Archive for the ‘Pulitzer Prize’ Category
I can honestly say that I have not read a book so evocative of place and time since reading anything by Faulkner.
May 27, 2011
Â· Judi Clark Â· No Comments
Tags: Bellevue, Identity, Maine, Memory, Nature Â· Posted in: 2010 Favorites, Contemporary, Debut Novel, End-of-Life, Literary, NE & New York, Pulitzer Prize, y Award Winning Author
Siddhartha Mukherjee’s monumental THE EMPEROR OF ALL MALADIES meticulously outlines the trajectory of cancer (derived from the Greek word “karkinos,” meaning crab) over thousands of years, starting in ancient Egypt. In 2010, seven million people around the world will die of cancer. Many have experienced the horrors of this disease through personal experience. The author provides us with a global view of this “shape-shifting entity [that is] imbued with such metaphorical and political potency that it is often described as the definitive plague of our generation.”
In Jenniferâ€™s Eganâ€™s lively and inventive novel â€“ A VISIT FROM THE GOON SQUAD â€“ each of its characters feels his or her mortality. Each is a in a tenuous danse-a-deux with â€śthe goon.â€ť
Every chapter is told from a different characterâ€™s point of view and it is no accident that the novel starts with Sasha â€“ the assistant of music producer Bennie Salazar, one of the key focal points. Sasha has sticky fingers and is constantly pirating away meaningless objects to compose â€śthe warped core of her life.â€ť These objects serve as talismans, placing her at armâ€™s length from the love she wants.
November 3, 2010
Â· Judi Clark Â· One Comment
Tags: Knopf, Music, Near Future Â· Posted in: 2011 Favorites, Contemporary, Humorous, National Book Critic Circle (NBCC), Pulitzer Prize, Reading Guide, Satire, y Award Winning Author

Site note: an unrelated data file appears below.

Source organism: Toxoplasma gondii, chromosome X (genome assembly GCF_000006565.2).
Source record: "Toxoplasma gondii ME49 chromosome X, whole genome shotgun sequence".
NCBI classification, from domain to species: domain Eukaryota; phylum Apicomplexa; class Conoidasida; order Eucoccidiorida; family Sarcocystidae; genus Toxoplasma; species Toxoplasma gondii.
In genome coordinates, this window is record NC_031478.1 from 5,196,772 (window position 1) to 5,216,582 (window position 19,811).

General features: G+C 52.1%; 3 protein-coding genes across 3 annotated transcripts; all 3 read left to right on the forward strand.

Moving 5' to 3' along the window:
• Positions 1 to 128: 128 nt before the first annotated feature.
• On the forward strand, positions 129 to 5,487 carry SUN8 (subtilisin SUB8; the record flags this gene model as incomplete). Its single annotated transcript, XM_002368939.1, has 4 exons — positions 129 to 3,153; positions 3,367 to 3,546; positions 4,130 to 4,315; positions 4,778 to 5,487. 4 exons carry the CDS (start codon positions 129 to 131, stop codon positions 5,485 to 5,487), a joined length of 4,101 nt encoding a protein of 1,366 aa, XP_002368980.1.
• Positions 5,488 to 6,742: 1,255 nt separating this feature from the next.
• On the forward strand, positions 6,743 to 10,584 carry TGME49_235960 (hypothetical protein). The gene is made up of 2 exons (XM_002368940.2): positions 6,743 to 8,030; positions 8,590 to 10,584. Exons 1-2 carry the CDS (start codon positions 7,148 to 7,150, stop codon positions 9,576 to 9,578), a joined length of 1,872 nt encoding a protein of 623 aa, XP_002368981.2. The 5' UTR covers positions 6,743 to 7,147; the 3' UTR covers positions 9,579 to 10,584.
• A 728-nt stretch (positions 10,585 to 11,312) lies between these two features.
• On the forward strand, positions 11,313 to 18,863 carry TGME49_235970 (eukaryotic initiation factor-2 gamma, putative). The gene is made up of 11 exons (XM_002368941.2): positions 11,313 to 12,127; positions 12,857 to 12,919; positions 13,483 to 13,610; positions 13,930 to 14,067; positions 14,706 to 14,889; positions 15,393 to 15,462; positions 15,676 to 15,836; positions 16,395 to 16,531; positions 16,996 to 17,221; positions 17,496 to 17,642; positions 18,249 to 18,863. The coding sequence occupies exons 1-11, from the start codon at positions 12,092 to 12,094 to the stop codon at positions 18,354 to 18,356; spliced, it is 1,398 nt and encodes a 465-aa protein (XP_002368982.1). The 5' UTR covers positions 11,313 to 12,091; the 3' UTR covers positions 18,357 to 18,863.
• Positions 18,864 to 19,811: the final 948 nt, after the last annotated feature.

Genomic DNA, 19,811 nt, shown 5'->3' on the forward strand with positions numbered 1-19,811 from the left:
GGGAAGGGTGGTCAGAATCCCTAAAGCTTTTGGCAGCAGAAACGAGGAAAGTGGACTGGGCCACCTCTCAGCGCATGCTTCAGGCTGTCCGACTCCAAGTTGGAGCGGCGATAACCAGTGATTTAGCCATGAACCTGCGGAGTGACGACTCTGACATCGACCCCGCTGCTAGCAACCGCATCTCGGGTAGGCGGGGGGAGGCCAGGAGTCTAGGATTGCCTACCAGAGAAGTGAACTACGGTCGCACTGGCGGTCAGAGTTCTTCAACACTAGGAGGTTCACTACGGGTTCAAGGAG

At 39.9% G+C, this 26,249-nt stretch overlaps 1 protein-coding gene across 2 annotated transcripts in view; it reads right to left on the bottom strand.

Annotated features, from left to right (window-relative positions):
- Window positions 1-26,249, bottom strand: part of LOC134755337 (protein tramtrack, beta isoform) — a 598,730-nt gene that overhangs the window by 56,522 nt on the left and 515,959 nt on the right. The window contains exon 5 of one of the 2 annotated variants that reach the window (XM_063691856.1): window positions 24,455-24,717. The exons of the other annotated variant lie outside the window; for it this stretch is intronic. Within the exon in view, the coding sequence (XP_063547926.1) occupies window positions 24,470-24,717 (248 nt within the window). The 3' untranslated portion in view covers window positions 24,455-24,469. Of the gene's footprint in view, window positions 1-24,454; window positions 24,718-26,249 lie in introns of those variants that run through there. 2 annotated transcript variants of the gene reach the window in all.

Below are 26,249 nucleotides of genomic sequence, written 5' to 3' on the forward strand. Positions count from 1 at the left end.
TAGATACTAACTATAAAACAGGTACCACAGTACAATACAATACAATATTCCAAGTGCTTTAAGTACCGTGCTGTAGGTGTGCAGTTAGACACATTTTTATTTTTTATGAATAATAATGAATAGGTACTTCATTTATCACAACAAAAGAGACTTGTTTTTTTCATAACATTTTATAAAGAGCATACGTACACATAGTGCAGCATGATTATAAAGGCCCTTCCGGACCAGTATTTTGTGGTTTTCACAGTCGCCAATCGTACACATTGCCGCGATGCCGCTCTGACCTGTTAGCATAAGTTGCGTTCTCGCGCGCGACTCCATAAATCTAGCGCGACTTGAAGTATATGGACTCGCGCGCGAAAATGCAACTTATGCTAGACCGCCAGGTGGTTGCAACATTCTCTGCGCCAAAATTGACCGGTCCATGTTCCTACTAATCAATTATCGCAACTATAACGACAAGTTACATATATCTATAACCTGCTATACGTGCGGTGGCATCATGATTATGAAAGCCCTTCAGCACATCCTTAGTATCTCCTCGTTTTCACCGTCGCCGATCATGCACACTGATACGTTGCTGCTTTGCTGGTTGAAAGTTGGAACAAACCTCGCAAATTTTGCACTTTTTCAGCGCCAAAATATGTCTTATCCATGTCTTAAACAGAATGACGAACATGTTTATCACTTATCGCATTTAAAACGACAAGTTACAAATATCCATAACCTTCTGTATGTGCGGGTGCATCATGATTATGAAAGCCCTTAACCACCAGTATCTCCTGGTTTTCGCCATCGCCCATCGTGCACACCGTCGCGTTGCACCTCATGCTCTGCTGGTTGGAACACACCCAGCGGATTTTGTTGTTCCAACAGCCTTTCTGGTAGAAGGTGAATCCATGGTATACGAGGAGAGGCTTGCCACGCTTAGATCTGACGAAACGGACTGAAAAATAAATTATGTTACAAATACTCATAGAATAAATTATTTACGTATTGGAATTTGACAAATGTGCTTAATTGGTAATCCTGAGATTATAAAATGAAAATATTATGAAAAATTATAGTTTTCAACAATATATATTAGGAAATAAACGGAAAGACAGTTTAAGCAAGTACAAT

What is Pulitzer Prize winning THE ROAD by Cormac McCarthy really about? The plot is easily summarised as a man and his young boy moving south on foot through a post-apocalyptic North America towards southern shores, in hope of better chances of survival. The core reasons for the novelâ€™s existence may be a little harder to grasp.
Big-wristed Olive Kitteridge is the imposing, even frightful, over-sized woman at the center of this novel. She lives in a small town on the coast of Maine, where traditionally people keep to themselves, living out lives of granite-like individuality. She trucks no silliness, has little patience for people she does not care for, which is virtually everyone, and has no problem speaking her mind, in fact seems genetically predisposed to it. She is a retired high school math teacher, who, her adult son tells her, was the â€śscariest teacher in the school.â€ť She is one of those individuals you meet and wonder, how does a person get this way?
January 19, 2010
Â· Judi Clark Â· No Comments
Tags: Maine, Married Life, Motherhood, Small Town Â· Posted in: 2009 Favorites, Contemporary, Literary, NE & New York, Pulitzer Prize, Reading Guide, Short Stories, y Award Winning Author